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2012. március 10. szombat 13:37   |   Írta: 
Charles Mitchley

What are Low-level lasers and how are they being used to treat medical conditions today?

Today more and more are people choosing to stay away from invasive treatments and long-term dependence on pharmaceutical drugs. One effective healing instrument which is commonly used in hospitals in countries like Russia is low-level lasers. But also throughout the world they have been used for many years in a wide variety of medical disciplines. Physiotherapists and sports teams use them regularly for the repair of

muscle and joint injuries. Their effectiveness in wound care has also been proven. Every month now, new research is being published confirming the effects of low-level lasers in the successful treatment of more and more medical conditions.


What then are low-level lasers, and how are they being used today to treat medical conditions? Low-level lasers, also known as soft lasers, are medical lasers of such a low power that their effects are to stimulate tissue repair, even in cases of open wounds. In respect of tissue repair, low-level lasers have a wide range of beneficial effects. For example, cells respond by increasing respiratory activity, enhancing cell proliferation which leads to tissue regeneration and improving resistance of cells to toxins, hypoxia and other stress factors. All this means that low-level lasers are now recognised for their efficacy across a wide range of medical conditions, from wound care to dentistry, and from chronic pain relief to neurological conditions.

An example of one area in which low-level lasers are making history, is in treating damage to the heart caused by a heart attack or stroke. In these cases, damage to the heart caused by scarring, means that the heart is no longer able to heal itself. For many years, some scientists working in stem cell research had used low-level lasers to stimulate the survival and growth of these cells. But in 2011, a scientist at the University of Tel Aviv, named Prof. Oron, published a study which showed that low-level laser light was successful when applied directly onto the bone, in stimulating the production of stem cells, which the body carried to the heart to effect the repair. http://www.sciencedaily.com/releases/2011/08/110811083820.htm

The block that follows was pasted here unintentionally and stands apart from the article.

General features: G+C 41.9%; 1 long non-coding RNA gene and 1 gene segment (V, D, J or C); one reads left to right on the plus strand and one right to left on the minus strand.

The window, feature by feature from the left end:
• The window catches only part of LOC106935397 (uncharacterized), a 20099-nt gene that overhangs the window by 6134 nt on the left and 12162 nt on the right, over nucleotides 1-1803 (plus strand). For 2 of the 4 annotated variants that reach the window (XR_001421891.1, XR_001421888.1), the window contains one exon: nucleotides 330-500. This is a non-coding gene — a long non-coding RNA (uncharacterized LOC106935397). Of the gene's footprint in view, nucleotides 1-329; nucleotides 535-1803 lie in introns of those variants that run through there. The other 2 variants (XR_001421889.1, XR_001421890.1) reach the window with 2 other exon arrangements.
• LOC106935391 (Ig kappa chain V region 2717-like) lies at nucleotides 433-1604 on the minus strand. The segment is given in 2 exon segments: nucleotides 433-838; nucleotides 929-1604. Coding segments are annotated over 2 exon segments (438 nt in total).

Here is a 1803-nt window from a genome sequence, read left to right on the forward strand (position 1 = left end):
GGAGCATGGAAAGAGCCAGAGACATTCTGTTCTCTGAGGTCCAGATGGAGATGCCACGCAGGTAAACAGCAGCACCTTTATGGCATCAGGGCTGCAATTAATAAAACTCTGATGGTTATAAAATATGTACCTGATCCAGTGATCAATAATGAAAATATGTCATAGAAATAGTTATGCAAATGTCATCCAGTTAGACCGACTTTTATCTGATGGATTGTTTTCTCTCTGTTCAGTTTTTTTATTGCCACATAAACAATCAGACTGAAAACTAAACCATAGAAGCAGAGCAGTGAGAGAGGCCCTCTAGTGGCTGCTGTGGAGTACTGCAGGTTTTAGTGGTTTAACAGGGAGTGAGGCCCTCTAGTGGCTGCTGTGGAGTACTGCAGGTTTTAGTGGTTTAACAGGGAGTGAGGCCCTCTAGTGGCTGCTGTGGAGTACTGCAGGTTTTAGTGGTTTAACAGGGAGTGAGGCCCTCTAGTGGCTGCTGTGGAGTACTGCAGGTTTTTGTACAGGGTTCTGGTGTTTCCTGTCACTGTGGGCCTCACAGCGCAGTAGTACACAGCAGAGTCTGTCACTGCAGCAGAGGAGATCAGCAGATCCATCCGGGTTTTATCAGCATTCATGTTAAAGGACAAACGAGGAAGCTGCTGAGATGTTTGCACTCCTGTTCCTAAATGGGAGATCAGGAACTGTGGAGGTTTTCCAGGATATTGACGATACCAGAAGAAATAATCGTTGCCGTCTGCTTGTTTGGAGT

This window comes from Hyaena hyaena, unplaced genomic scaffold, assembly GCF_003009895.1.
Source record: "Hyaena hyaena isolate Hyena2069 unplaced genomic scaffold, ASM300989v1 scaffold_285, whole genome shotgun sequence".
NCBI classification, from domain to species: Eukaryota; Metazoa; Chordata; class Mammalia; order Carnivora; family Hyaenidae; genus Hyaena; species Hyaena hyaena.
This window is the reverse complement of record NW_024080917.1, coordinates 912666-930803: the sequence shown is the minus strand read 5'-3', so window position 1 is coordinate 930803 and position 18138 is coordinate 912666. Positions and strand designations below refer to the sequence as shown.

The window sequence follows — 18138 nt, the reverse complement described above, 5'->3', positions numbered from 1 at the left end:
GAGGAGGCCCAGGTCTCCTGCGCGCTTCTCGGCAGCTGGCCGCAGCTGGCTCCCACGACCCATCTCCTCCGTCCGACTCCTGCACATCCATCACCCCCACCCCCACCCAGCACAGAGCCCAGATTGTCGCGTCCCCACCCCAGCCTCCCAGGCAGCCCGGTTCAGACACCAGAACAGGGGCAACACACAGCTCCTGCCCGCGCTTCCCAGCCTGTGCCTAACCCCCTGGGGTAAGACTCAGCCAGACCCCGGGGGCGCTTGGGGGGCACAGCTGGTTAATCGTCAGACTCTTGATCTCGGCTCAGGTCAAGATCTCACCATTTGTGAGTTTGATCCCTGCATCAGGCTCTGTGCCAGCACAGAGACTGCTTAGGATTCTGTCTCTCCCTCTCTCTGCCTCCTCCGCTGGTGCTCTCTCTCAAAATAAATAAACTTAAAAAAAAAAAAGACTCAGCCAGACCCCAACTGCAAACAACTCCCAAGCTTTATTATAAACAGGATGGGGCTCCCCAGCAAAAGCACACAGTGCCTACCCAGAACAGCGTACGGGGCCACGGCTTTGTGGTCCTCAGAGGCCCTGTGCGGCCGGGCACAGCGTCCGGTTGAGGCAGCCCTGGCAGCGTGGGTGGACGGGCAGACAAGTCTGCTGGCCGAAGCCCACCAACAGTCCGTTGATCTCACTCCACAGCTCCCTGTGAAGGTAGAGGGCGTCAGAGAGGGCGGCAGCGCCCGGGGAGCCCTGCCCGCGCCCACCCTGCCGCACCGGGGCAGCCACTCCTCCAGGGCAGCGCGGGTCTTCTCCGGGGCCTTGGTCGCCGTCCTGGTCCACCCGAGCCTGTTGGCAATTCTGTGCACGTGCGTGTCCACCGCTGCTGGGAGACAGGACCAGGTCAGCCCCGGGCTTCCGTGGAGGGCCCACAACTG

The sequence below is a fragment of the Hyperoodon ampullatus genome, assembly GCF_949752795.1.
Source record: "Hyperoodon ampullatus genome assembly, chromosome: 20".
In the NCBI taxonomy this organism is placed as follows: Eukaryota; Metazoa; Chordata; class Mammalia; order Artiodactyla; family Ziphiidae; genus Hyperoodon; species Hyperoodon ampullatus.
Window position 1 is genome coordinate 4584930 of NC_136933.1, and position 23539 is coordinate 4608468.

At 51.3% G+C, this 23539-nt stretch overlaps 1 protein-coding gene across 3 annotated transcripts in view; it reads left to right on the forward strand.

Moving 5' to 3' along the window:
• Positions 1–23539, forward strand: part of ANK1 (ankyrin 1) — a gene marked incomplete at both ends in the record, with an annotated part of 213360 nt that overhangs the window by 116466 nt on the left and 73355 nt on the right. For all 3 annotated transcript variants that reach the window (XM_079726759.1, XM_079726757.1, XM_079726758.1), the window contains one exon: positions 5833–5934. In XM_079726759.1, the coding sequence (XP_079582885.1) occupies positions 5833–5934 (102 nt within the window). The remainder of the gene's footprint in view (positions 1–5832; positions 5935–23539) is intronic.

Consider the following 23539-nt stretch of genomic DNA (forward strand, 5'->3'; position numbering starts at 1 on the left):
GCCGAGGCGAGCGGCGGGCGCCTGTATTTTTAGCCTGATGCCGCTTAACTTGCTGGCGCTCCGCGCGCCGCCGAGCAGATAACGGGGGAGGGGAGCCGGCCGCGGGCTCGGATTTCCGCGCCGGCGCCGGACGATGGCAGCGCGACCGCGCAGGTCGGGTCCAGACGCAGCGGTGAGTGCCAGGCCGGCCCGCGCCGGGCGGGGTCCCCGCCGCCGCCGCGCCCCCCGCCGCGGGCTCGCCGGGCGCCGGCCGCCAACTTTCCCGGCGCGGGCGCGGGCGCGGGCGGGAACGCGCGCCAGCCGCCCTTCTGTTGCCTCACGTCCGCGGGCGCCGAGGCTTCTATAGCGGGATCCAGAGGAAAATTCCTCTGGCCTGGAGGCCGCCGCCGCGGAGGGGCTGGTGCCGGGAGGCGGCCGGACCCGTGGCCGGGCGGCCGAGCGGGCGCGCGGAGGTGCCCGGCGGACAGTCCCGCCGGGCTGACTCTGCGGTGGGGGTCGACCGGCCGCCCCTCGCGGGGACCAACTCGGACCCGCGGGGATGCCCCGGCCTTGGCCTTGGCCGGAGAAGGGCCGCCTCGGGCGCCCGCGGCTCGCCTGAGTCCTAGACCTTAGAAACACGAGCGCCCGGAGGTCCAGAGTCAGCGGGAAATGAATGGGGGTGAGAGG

But even today, ordinary people are benefiting from the healing effects of low-level lasers in the treatment of both acute conditions, such as cuts, burns and muscle and tendon injuries, as well as chronic conditions, from persistent back pain to multiple sclerosis, and from intestinal disease to sciatica.

Arthritis and osteoporosis respond positively

Claudie Lemoine is a clinical massage therapist in Hermanus, who uses the Delta low-level laser to add a new dimension to her work. Here Claudie talks about one of the areas in which the Delta has helped her clients.

“A lady came with unbearable pain on the top of her foot. She had been treated with cortisone and other medicines for 8 years for arthritis and osteoporosis. Her legs, and especially her feet, were purple with red patches, spider veins and varicose veins and some were completely black already.

When she came for the second treatment, she said that the top of her foot was no longer painful, although the external side was bothering her now. I asked her permission to treat her for sciatica as I do with deep tissue massage, but using the laser machine instead. She gladly agreed, even though she was a bit sceptical. Well, it proved effective!

By the ninth treatment, the improvement was radically visible, and she could from then on walk straight, without limping or pinching her lips. That day, she phoned the receptionist from town and said to let me know that she “is in town, walking all over the streets as never before and she has no pain whatsoever!

It works and is safe and non-invasive

There is no doubt that low-level laser therapy is fast becoming the medicine of choice, and this is not just due to its effectiveness. It is also becoming so popular, because it is safe to use, even on a long-term basis, and is completely non-invasive. The Delta low-level laser further builds on latest research to bring about wider healing actions through the combination of magnetism, low-level ultrasound and LED colour lights.

An early 2011 study published by 2 scientists working for the FDA in the United States concluded that:

"After nearly 45 years of low intensity level light applications in humans with lasers (or any other optical to near infrared light sources) there are no known reports of any adverse side effects to the best of our knowledge."*

The Delta laser can be safely used in the home, or on holiday. It also adds greater versatility to the range of treatments provided by doctors and therapists.

*Laser therapy: A review of its mechanism of action and potential medical applications

Darrell B. Tata and Ronald W. Waynant

Laser & Photonics Reviews


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